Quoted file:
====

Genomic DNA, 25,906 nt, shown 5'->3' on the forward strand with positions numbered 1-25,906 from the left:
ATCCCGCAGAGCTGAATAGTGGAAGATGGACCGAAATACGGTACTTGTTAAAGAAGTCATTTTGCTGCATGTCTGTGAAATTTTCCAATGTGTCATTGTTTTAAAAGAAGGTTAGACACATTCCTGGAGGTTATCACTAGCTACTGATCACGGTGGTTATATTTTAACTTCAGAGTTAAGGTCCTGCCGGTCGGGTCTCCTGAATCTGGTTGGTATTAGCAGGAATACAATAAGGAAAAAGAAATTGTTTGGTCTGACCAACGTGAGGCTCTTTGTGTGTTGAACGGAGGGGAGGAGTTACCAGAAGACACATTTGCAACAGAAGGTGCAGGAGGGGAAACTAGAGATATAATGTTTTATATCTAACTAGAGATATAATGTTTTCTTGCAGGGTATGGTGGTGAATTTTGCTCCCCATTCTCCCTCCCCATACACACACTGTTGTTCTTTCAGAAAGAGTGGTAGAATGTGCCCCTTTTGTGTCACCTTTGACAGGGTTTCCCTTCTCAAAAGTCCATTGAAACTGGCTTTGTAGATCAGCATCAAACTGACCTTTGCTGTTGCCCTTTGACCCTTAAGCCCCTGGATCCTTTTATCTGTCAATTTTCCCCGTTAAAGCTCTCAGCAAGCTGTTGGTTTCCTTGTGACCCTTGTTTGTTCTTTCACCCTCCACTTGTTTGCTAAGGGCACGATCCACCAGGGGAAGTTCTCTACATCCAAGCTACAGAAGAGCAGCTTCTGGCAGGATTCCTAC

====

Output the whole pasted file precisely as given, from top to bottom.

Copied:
Genomic DNA, 25,906 nt, shown 5'->3' on the forward strand with positions numbered 1-25,906 from the left:
ATCCCGCAGAGCTGAATAGTGGAAGATGGACCGAAATACGGTACTTGTTAAAGAAGTCATTTTGCTGCATGTCTGTGAAATTTTCCAATGTGTCATTGTTTTAAAAGAAGGTTAGACACATTCCTGGAGGTTATCACTAGCTACTGATCACGGTGGTTATATTTTAACTTCAGAGTTAAGGTCCTGCCGGTCGGGTCTCCTGAATCTGGTTGGTATTAGCAGGAATACAATAAGGAAAAAGAAATTGTTTGGTCTGACCAACGTGAGGCTCTTTGTGTGTTGAACGGAGGGGAGGAGTTACCAGAAGACACATTTGCAACAGAAGGTGCAGGAGGGGAAACTAGAGATATAATGTTTTATATCTAACTAGAGATATAATGTTTTCTTGCAGGGTATGGTGGTGAATTTTGCTCCCCATTCTCCCTCCCCATACACACACTGTTGTTCTTTCAGAAAGAGTGGTAGAATGTGCCCCTTTTGTGTCACCTTTGACAGGGTTTCCCTTCTCAAAAGTCCATTGAAACTGGCTTTGTAGATCAGCATCAAACTGACCTTTGCTGTTGCCCTTTGACCCTTAAGCCCCTGGATCCTTTTATCTGTCAATTTTCCCCGTTAAAGCTCTCAGCAAGCTGTTGGTTTCCTTGTGACCCTTGTTTGTTCTTTCACCCTCCACTTGTTTGCTAAGGGCACGATCCACCAGGGGAAGTTCTCTACATCCAAGCTACAGAAGAGCAGCTTCTGGCAGGATTCCTAC